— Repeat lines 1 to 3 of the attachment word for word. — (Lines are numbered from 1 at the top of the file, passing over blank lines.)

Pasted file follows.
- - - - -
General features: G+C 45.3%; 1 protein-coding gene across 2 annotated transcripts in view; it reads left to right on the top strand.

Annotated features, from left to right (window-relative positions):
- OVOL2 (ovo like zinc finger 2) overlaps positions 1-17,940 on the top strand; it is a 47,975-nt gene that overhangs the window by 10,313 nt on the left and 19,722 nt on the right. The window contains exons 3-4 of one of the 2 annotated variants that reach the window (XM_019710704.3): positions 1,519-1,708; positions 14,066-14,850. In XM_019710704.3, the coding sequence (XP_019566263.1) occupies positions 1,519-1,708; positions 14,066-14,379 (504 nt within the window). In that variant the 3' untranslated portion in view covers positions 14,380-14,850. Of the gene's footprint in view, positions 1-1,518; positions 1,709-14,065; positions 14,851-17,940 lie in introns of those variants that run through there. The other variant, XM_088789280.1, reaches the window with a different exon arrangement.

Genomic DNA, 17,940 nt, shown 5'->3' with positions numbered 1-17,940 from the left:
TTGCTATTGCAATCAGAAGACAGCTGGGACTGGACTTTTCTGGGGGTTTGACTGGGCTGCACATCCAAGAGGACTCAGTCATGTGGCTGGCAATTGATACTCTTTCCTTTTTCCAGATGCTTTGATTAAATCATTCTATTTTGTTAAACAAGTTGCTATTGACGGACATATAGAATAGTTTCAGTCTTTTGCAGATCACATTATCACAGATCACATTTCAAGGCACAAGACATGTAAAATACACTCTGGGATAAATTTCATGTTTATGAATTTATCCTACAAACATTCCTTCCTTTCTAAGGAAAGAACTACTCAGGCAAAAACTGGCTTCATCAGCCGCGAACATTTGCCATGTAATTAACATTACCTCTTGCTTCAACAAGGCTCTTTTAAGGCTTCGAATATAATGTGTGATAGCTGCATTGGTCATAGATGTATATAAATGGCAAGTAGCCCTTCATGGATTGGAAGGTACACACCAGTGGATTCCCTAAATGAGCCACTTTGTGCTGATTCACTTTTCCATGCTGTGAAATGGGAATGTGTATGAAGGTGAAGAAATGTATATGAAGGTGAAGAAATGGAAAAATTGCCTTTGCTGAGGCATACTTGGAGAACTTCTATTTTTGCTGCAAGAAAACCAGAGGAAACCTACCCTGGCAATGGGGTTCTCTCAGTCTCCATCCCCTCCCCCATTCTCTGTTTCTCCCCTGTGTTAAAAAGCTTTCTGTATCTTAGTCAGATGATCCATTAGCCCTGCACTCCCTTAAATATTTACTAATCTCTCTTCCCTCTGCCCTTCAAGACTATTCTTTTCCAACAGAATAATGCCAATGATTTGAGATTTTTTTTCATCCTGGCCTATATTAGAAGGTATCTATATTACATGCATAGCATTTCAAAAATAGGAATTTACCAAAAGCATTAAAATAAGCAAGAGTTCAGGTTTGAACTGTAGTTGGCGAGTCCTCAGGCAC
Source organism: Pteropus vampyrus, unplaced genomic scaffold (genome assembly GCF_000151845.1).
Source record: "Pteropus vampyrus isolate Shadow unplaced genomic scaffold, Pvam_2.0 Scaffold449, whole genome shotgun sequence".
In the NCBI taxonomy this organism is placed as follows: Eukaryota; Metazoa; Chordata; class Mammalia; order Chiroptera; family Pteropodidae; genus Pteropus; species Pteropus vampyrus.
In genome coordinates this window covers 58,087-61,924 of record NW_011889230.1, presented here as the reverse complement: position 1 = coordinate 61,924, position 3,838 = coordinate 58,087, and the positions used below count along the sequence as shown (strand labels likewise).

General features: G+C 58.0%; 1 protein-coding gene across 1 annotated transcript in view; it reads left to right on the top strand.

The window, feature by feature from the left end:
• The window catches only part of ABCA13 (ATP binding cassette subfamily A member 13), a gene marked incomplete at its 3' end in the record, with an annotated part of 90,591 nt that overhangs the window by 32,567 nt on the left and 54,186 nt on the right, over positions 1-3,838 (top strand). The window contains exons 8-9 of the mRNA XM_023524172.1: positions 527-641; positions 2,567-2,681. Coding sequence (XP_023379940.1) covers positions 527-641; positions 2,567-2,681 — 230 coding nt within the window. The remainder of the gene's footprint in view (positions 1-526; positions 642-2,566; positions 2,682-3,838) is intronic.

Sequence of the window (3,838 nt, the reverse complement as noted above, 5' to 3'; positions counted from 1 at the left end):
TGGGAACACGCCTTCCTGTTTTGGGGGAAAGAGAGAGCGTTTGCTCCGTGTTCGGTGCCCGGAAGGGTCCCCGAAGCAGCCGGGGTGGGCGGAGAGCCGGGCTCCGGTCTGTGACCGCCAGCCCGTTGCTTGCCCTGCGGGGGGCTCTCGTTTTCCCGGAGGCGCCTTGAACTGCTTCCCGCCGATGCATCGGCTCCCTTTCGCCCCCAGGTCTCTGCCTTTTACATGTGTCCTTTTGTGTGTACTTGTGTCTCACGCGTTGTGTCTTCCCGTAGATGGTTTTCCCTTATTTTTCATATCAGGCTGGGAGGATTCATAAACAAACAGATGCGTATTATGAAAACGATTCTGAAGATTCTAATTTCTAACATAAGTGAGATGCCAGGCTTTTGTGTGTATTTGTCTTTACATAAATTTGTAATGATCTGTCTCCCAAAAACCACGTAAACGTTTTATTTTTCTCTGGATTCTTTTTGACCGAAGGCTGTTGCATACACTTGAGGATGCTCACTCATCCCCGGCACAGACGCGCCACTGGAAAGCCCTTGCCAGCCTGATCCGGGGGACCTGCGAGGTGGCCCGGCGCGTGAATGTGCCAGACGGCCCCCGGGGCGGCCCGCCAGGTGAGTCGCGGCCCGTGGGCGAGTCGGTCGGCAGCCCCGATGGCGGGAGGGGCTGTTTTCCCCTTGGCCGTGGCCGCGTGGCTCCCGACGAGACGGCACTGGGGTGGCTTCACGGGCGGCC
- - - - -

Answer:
General features: G+C 45.3%; 1 protein-coding gene across 2 annotated transcripts in view; it reads left to right on the top strand.

Annotated features, from left to right (window-relative positions):
- OVOL2 (ovo like zinc finger 2) overlaps positions 1-17,940 on the top strand; it is a 47,975-nt gene that overhangs the window by 10,313 nt on the left and 19,722 nt on the right. The window contains exons 3-4 of one of the 2 annotated variants that reach the window (XM_019710704.3): positions 1,519-1,708; positions 14,066-14,850. In XM_019710704.3, the coding sequence (XP_019566263.1) occupies positions 1,519-1,708; positions 14,066-14,379 (504 nt within the window). In that variant the 3' untranslated portion in view covers positions 14,380-14,850. Of the gene's footprint in view, positions 1-1,518; positions 1,709-14,065; positions 14,851-17,940 lie in introns of those variants that run through there. The other variant, XM_088789280.1, reaches the window with a different exon arrangement.